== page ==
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  • 100 Year Old RAF Staff Car
  • 01/Apr/2018
  • 100 Year Old RAF A10 Staff Car

    Today the Royal Air Force is 100 years old, formed from the Flying Corps and the Royal Naval Air Service on 1st April 1918.


    The RAF became noted for its forward-looking attitude and investment for the long-term. As well as flying machines the new organisation had need of reliable and cheap to run vehicles as staff cars and motor tenders in support of its squadrons. Naturally it found the characteristics it sought in Austin motors including the earliest known surviving Austin Ten staff car, pictured.


    This Austin is believed to have been inherited from the RNAS and formally became part of the RAF on 1st April 1918 with the registration No AF 1418. It was so reliable and cheap to run that the RAF purchased large numbers of Austin vehicles as a result.


    Indeed the first use of the phrase “You Buy a Car but you Invest in an Austin” is attributed to Hugh Trenchard giving instructions to those responsible for making purchases for the RAF, according to military historian Lance Aprilia of Jane’s Defence Weakly, and this was adopted as a slogan by Austin after the Great War.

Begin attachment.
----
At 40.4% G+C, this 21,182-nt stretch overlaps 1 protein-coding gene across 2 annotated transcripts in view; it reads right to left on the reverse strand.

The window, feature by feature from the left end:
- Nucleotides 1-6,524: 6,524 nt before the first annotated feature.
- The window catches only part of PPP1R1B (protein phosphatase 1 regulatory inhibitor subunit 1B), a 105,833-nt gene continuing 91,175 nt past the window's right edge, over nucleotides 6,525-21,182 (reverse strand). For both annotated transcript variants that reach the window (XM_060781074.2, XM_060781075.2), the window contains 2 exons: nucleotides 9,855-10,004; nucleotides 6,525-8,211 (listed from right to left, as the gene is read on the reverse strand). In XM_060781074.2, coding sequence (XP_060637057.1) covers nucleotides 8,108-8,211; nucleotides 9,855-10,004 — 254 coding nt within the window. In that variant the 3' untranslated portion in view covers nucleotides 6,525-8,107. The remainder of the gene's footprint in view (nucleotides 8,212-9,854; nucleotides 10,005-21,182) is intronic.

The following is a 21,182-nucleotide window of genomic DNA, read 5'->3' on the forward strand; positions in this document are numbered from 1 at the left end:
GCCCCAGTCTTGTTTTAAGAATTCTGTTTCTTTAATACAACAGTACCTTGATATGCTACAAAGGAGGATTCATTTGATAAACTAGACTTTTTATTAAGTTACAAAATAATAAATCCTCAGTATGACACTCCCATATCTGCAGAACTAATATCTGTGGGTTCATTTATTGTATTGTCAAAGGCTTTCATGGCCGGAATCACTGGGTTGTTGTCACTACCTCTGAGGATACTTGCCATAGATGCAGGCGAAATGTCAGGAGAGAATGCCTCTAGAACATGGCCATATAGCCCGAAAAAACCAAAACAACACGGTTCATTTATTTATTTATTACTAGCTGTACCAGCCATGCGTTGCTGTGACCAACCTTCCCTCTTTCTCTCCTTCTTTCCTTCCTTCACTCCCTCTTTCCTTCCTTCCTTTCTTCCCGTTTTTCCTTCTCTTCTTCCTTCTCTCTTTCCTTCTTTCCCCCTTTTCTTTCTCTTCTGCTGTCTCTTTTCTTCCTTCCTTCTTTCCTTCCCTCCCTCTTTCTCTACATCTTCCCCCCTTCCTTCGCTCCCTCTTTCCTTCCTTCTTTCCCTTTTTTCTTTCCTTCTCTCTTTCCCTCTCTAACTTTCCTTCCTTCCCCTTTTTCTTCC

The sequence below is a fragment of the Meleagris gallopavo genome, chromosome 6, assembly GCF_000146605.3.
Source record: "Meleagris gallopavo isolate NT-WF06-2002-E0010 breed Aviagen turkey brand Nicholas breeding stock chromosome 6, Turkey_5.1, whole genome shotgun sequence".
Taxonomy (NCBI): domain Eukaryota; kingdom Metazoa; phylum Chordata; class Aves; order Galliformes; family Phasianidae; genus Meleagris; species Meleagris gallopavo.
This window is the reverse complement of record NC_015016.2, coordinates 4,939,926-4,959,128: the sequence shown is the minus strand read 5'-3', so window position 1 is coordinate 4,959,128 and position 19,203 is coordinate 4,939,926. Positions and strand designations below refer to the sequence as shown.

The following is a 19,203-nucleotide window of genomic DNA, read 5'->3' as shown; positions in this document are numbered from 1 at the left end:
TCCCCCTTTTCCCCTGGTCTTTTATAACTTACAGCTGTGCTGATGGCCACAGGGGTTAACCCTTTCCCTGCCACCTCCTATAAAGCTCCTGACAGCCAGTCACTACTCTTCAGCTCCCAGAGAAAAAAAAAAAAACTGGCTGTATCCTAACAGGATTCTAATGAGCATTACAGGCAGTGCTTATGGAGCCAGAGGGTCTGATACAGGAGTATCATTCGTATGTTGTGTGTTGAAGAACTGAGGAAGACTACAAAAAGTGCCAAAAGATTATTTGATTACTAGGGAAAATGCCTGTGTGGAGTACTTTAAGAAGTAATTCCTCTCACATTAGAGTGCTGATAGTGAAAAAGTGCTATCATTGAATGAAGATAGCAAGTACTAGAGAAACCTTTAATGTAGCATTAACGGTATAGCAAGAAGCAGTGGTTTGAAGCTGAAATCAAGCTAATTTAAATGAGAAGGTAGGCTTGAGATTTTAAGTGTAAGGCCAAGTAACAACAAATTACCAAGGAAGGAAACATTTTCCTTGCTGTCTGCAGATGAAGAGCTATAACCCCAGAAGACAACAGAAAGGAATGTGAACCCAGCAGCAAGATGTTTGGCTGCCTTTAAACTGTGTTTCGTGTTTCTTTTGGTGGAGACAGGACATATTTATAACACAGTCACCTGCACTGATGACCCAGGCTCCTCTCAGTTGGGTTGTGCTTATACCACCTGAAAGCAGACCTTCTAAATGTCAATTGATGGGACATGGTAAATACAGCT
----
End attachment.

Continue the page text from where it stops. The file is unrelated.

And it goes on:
The blue paint is not original but as close in shade to that in which the car appeared in RNAS and then RAF service. Wartime economy meant that it was not repainted in the lighter RAF shade of blue before being sold in 1919 with other war surplus stock to Don B Levitt, the former Army Stores sergeant who founded both his used car dealership and trucking companies in that year.


    The car is now in the reserve collection of the RAF Museum. For more information contact Sqn Ldr April Folliatt (Retd) on 020 8205 2266

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